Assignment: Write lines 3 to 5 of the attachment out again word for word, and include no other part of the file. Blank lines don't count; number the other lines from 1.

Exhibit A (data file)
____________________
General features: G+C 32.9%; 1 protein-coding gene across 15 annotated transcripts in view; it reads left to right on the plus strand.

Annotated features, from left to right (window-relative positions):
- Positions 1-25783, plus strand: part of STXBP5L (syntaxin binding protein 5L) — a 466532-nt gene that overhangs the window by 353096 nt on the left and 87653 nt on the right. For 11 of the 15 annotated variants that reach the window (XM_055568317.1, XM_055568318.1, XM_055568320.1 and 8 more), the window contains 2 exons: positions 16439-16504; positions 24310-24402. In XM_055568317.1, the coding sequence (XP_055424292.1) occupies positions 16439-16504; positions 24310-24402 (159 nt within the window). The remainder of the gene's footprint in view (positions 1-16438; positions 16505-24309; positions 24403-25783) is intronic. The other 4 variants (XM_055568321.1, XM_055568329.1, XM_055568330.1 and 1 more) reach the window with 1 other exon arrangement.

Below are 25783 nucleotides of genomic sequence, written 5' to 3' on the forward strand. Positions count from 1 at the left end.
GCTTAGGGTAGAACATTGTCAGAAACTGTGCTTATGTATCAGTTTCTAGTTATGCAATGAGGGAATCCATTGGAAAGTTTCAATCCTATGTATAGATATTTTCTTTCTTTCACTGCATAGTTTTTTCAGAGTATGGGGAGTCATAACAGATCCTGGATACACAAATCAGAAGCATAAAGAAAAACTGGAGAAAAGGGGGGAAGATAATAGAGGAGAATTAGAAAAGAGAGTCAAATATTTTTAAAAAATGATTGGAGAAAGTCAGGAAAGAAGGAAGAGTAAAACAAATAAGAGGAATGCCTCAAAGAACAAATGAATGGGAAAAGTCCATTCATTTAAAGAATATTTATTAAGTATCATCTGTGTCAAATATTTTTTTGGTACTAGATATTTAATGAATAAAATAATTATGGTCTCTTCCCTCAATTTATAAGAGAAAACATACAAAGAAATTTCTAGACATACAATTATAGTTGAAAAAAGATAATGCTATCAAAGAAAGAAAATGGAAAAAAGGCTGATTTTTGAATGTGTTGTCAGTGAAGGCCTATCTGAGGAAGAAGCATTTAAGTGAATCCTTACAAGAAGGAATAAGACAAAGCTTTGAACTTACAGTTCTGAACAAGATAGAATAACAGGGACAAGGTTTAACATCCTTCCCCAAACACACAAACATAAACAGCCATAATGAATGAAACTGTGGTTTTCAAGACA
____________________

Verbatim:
- Positions 1-25783, plus strand: part of STXBP5L (syntaxin binding protein 5L) — a 466532-nt gene that overhangs the window by 353096 nt on the left and 87653 nt on the right. For 11 of the 15 annotated variants that reach the window (XM_055568317.1, XM_055568318.1, XM_055568320.1 and 8 more), the window contains 2 exons: positions 16439-16504; positions 24310-24402. In XM_055568317.1, the coding sequence (XP_055424292.1) occupies positions 16439-16504; positions 24310-24402 (159 nt within the window). The remainder of the gene's footprint in view (positions 1-16438; positions 16505-24309; positions 24403-25783) is intronic. The other 4 variants (XM_055568321.1, XM_055568329.1, XM_055568330.1 and 1 more) reach the window with 1 other exon arrangement.

Below are 25783 nucleotides of genomic sequence, written 5' to 3' on the forward strand. Positions count from 1 at the left end.
GCTTAGGGTAGAACATTGTCAGAAACTGTGCTTATGTATCAGTTTCTAGTTATGCAATGAGGGAATCCATTGGAAAGTTTCAATCCTATGTATAGATATTTTCTTTCTTTCACTGCATAGTTTTTTCAGAGTATGGGGAGTCATAACAGATCCTGGATACACAAATCAGAAGCATAAAGAAAAACTGGAGAAAAGGGGGGAAGATAATAGAGGAGAATTAGAAAAGAGAGTCAAATATTTTTAAAAAATGATTGGAGAAAGTCAGGAAAGAAGGAAGAGTAAAACAAATAAGAGGAATGCCTCAAAGAACAAATGAATGGGAAAAGTCCATTCATTTAAAGAATATTTATTAAGTATCATCTGTGTCAAATATTTTTTTGGTACTAGATATTTAATGAATAAAATAATTATGGTCTCTTCCCTCAATTTATAAGAGAAAACATACAAAGAAATTTCTAGACATACAATTATAGTTGAAAAAAGATAATGCTATCAAAGAAAGAAAATGGAAAAAAGGCTGATTTTTGAATGTGTTGTCAGTGAAGGCCTATCTGAGGAAGAAGCATTTAAGTGAATCCTTACAAGAAGGAATAAGACAAAGCTTTGAACTTACAGTTCTGAACAAGATAGAATAACAGGGACAAGGTTTAACATCCTTCCCCAAACACACAAACATAAACAGCCATAATGAATGAAACTGTGGTTTTCAAGACA